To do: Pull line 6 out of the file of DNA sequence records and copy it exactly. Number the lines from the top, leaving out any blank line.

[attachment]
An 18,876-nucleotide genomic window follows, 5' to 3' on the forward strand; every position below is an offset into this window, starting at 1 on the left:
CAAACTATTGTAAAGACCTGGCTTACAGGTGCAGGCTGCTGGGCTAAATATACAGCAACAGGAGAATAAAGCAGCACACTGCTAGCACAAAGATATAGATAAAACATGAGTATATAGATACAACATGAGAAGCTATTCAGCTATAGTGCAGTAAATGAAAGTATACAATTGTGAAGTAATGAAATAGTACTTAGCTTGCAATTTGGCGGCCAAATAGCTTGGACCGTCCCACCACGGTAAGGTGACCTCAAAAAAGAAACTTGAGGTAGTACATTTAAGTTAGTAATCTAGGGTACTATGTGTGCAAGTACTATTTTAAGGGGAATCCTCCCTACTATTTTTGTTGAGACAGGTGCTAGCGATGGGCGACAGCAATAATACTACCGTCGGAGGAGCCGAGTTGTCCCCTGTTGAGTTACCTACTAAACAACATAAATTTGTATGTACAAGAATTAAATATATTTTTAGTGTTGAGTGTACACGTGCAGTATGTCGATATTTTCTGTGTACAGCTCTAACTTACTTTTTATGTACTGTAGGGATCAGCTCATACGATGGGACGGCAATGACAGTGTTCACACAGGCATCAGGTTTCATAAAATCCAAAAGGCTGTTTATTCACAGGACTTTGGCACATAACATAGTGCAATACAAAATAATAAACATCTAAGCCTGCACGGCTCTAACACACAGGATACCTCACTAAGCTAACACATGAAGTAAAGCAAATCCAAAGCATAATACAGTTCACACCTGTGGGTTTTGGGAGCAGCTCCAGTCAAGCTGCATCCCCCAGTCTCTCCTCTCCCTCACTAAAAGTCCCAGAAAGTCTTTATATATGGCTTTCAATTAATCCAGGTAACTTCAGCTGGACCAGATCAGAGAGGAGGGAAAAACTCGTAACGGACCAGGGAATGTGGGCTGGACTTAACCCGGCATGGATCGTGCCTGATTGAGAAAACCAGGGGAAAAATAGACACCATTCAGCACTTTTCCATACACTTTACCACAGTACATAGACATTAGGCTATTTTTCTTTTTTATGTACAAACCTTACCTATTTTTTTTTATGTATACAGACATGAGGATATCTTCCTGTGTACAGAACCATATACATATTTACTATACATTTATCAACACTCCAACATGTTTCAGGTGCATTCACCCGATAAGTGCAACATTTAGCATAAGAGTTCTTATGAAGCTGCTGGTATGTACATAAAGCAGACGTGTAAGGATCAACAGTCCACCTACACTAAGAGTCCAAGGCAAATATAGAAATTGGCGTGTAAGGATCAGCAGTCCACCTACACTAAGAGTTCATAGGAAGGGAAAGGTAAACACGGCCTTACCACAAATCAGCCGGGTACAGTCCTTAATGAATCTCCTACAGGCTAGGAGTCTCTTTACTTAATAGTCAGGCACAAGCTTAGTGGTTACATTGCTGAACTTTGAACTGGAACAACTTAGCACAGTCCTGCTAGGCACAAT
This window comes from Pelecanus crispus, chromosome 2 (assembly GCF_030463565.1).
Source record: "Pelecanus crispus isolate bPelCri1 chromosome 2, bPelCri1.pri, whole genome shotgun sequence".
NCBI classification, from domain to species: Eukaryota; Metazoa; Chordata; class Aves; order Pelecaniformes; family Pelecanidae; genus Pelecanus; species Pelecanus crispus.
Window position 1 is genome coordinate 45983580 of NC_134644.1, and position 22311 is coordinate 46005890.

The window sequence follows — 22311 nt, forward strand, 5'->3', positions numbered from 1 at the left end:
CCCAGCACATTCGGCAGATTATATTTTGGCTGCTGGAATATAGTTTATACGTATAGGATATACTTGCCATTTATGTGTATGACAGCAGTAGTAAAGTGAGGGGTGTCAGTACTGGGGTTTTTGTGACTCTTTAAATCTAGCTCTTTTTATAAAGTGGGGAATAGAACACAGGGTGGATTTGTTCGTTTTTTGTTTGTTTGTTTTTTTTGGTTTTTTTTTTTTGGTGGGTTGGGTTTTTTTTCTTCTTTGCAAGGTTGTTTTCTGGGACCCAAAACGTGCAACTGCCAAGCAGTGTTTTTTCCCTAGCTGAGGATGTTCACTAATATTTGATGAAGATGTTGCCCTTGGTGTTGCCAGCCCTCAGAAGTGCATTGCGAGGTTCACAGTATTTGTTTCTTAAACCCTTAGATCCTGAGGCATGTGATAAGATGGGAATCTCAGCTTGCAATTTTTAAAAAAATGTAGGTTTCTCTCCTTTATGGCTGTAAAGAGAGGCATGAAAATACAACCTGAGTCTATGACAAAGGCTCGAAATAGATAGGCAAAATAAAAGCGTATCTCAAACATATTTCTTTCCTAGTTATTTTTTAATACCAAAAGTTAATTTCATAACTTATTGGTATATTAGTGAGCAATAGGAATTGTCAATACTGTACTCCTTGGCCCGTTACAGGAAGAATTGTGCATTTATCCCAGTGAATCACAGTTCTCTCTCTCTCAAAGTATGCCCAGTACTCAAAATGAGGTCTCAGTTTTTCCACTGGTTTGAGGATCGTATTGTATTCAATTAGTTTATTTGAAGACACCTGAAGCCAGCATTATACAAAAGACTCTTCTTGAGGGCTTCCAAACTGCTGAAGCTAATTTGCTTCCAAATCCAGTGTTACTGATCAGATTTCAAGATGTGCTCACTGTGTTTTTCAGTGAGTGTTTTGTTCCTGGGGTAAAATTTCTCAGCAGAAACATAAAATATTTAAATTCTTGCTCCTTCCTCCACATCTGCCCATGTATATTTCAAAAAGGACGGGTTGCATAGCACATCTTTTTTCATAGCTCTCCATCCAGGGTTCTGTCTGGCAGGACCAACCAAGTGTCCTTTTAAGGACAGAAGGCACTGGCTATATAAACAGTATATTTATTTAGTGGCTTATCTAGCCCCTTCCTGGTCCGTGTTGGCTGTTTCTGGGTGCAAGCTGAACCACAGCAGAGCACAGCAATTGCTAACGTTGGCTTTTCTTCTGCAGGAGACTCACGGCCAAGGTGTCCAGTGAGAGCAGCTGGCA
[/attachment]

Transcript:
Window position 1 is genome coordinate 45983580 of NC_134644.1, and position 22311 is coordinate 46005890.